John Howe Presentations Showcase 2013 (day two, afternoon session) review at Riverside Caravan Centre Bognor Regis
Afternoon showcase sessions are notoriously tricky affairs to get right – it is difficult to generate enough interest within the industry to make sure there is a decent sized audience to greet the acts, many of whom appear to be out of their comfort zones when performing during daylight hours.
Compere for the session, Garry Dorsey, clearly has the experience not to be rattled by the rather sparse crowd that greeted his initial welcome, but was evidently happy to pass the responsibility to get the show up and running over to vocal instrumental duo, Avenue 39 (Lee Grant and Dave Garner). Set up on a separate side stage, they rattled through some old favourites with expressions that said this appearance was a walk in the park for such old hands. One pleasant surprise was their final T-Rex number as, until then, I didn’t have them down as fans of that kind of music.
Being compere for the day gives any artist the chance to showcase their own all-round talents when it’s time for their spot, and with 29 years in the business, Dorsey wasn’t going to miss the chance to have a go at just about everything. Spreading your skills net too wide can be a mistake though and, while it was impossible to fault his efforts at some passable comedy plus covering big numbers such as Bring Him Home (from Les Miserables) followed by the emotive Impossible Dream, the performance leaves you feeling that he hasn’t totally excelled at any one thing. He is a very sure-footed artist though.
No prizes for guessing speciality act, Stevie Pink’s favourite colour. His act is a riot of said colour – and that’s just his suit – while he performs his illusions with a style and panache that ensures he commands your attention. One long routine, featuring a ghostly handkerchief with a manic mind of its own, did get a little tiresome, but he redeemed himself, aided by the de rigueur glamorous assistant, as like some Liberace of levitation, he pulls off a very intriguing, gravity-defying illusion.
As competent a singer as she is, Bianca needs to work out a more clearly defined identity. As it is, she never convinces that she has that bookable quality above the many other female singers on the circuit. There is an unusual twang to her voice that some might not warm to, but, given that she performs covers ranging from Queen to Leona Lewis, I’m sure there are plenty of bookers looking for exactly that kind of versatility.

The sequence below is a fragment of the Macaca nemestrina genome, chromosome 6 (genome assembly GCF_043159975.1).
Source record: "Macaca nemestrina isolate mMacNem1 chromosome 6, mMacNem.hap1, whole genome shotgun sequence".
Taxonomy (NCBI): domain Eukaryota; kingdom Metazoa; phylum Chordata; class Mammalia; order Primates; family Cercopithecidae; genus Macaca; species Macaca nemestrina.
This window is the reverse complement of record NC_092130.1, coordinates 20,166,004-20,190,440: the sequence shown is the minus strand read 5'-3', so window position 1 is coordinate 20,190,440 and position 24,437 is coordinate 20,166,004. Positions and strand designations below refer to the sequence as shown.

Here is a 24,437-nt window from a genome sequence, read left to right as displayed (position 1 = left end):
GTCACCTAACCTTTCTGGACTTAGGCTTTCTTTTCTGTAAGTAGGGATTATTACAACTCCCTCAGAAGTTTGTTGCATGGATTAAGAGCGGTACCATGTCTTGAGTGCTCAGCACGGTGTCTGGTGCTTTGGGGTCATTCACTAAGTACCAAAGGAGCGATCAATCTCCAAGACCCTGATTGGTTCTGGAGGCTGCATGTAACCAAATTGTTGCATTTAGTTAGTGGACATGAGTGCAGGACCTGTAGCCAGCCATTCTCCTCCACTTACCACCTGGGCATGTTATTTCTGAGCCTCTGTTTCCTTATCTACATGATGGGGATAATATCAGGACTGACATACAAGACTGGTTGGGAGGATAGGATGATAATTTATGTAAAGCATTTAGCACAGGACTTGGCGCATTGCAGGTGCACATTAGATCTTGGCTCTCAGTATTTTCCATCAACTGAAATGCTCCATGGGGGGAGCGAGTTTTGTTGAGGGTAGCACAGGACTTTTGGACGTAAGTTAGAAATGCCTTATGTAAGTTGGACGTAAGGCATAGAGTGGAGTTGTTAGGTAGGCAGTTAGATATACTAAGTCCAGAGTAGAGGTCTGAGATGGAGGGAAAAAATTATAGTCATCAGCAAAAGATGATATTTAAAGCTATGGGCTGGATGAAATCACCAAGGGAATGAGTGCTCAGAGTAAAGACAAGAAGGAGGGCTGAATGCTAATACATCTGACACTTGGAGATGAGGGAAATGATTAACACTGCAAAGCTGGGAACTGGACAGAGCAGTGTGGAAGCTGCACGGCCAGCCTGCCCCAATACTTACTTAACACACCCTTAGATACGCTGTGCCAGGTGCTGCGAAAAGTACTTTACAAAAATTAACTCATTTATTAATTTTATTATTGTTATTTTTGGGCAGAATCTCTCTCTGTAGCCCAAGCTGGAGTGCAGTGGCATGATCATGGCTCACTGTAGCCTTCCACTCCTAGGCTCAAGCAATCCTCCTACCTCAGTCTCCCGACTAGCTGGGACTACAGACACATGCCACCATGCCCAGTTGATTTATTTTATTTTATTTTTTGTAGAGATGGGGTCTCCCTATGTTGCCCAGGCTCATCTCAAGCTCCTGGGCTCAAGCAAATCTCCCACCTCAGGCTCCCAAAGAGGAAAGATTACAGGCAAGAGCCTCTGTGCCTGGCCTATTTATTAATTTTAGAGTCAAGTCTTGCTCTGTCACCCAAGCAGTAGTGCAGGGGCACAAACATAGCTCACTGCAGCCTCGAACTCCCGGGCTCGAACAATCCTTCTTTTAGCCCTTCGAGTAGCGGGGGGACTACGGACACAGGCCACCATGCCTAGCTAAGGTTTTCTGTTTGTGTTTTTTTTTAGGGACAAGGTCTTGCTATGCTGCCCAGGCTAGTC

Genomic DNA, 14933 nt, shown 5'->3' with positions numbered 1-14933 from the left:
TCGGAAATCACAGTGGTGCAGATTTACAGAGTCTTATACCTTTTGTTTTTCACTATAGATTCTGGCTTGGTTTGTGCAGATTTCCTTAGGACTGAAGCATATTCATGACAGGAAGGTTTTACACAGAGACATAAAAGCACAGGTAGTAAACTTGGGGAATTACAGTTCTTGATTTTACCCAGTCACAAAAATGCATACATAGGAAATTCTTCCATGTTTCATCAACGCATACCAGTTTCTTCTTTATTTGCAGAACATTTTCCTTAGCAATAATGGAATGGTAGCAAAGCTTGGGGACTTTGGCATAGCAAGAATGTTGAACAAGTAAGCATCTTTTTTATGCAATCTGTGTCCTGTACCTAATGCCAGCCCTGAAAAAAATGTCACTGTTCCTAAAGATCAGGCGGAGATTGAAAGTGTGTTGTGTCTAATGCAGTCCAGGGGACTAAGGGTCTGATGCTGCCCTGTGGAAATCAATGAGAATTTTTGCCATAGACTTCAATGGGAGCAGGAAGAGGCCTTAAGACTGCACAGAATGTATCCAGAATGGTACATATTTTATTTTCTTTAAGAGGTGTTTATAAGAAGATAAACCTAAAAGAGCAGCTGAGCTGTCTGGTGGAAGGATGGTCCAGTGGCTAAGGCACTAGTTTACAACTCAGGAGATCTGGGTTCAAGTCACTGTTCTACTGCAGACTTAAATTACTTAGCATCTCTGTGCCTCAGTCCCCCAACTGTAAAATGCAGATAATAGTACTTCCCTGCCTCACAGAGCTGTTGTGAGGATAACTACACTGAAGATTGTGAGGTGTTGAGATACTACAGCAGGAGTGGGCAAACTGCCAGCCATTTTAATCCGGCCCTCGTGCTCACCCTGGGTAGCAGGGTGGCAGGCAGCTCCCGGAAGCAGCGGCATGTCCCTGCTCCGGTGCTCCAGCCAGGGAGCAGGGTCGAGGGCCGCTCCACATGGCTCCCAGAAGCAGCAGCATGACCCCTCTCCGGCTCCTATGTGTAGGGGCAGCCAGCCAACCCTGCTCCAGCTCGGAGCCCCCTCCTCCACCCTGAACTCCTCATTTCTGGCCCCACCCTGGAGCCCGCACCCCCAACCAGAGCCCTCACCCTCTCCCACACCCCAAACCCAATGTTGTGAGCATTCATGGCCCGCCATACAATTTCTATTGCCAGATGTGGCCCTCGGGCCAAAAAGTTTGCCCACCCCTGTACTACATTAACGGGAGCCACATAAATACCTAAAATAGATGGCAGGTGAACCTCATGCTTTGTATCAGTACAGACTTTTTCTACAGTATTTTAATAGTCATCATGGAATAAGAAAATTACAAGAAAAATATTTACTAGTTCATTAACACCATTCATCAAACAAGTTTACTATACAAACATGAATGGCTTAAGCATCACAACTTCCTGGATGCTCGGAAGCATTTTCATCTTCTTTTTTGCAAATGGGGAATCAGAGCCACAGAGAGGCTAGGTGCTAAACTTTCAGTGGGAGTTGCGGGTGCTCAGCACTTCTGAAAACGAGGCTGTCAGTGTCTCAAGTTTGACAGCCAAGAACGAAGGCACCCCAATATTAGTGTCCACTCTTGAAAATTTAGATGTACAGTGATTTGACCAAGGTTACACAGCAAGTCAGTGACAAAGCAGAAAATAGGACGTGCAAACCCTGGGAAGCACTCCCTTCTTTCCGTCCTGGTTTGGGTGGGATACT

When male vocalist Ricky Fontayne first appeared, I thought he had maybe mixed up the Riverside with the Lakeside, being dressed a little like a darts player. But, there’s evidently a fine line between the attire favoured by players of that sport and rock’n’rollers, and, once he launched into some covers of old classics, it was clear what he was all about. His Buddy Holly medley was a nice act in itself and I’m sure his full live performances are well-received by a wide range of retro music fans.
At one point during the final spot of the afternoon, circus speciality act Peter Lambert was in danger of landing in someone’s basket of scampi. He clearly relishes pushing his balancing, unicycling and juggling skills to the limit, and there is both a sense of danger and excitement about his act that enthrals. Skills like his take years to perfect and it is always a privilege to see a performer like Lambert up close – just don’t sit in the first few rows.
A short, but still entertaining afternoon session, it is certainly an experience to watch Pink in OTT showbusiness mode and see Lambert literally peddling his madcap wares on stage. The speciality acts stole the show – and you don’t say that very often.
Riverside Caravan Centre, Bognor Regis, November 5
- Garry Dorsey, Avenue 39, Stevie Pink, Bianca, Ricky Fontayne, Peter Lambert
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